It was the Bible Believing Preaching that SAVED ME. Some people try to help others, but so many today don’t really want help. They want to live their life their way. When I got saved, Jesus bought me. He controls me. No one in this world would ever die for you and suffer like Jesus did. WOW to be so judgmental on others. Others who have given up their dreams, their desires their financial goals, to preach and teach the word of God so you don’t have to drop off into Hell one day. You people ought to be ashamed of yourself.

        • Katie says:

          It was the Bible Believing and Bible Preaching that saved me too! But guess what? It wasn’t in an IFB church. The article is about the IFB’s claim to be the ONLY group that believes and preaches the Bible (i.e., the truth). Perhaps had you actually read the article you might have understood that.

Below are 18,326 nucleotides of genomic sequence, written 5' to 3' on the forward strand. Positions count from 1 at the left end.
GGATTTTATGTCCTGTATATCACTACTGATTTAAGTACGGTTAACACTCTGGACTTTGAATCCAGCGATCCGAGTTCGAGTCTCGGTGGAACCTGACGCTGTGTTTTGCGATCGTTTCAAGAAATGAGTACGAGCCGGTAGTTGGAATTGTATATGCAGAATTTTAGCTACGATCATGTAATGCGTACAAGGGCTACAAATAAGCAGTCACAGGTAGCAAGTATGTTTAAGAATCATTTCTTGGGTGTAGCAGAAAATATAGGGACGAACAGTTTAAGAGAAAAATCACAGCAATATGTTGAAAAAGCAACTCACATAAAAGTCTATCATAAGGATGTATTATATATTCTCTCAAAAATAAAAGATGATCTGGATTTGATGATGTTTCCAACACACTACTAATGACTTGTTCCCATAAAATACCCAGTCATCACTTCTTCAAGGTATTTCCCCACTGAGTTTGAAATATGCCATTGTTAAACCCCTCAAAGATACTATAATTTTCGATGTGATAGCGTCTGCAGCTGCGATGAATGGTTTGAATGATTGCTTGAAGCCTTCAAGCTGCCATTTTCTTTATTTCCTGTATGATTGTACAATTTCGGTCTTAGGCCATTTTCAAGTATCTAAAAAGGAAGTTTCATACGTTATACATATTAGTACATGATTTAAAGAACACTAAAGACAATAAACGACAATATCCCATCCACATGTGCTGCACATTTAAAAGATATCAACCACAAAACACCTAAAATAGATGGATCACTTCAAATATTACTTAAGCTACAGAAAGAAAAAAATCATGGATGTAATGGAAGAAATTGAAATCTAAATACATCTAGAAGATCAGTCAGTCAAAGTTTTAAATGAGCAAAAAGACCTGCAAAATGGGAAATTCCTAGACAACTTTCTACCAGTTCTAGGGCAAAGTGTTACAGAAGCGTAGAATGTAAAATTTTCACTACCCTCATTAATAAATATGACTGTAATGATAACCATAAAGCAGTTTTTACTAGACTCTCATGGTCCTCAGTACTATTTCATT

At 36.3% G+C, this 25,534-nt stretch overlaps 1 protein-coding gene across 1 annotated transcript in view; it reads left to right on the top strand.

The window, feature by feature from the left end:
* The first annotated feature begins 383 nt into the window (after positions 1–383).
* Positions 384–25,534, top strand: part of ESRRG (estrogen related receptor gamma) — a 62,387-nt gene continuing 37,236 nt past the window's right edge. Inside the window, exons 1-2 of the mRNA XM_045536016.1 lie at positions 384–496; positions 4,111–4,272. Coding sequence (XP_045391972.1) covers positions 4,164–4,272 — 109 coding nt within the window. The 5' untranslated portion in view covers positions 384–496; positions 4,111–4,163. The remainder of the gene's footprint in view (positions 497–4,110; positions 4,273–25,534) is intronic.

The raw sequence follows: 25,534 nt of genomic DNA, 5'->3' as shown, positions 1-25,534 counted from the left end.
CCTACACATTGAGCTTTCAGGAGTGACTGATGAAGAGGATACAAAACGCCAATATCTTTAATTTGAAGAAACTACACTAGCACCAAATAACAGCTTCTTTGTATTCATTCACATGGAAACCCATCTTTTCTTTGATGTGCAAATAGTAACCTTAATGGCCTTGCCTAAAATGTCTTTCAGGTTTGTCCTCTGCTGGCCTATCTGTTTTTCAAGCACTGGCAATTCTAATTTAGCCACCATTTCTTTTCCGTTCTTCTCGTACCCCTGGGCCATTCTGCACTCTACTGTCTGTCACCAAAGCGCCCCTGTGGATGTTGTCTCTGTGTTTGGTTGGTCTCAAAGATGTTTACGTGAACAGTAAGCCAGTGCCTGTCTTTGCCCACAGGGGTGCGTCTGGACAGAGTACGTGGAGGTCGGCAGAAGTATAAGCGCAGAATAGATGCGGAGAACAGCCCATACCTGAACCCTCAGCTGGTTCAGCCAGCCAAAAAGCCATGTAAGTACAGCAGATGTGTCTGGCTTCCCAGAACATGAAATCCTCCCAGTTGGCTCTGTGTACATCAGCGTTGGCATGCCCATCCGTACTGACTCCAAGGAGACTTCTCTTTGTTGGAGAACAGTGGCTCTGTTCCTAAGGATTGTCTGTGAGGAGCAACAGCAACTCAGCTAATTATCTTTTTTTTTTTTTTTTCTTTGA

WOW to be so judgmental of us who are trying to speak out about the harmful teachings of the IFB! See it works both ways.

        • Michelle says:

          Wow back at you. We are to be controlled by the Lord – not by a pastor who has rules for many externals. There is one church in our county that had the girls on a youth ski trip wear culottes over their ski pants. Jesus conquered sin and death and made eternal life available. He is the Word made flesh. It is his Word that I must follow – not that of an IFB pastor. You’ve made my point that IFBers seem to think that their teachings/beliefs are the same as the Word of God.

    • greg says:

      Michelle – Thank God you’re outta there. I too feel stupid for having put in nearly 20 years in my old fundy church. I also coached ball and had a very active life, plus shift work, so I can really relate.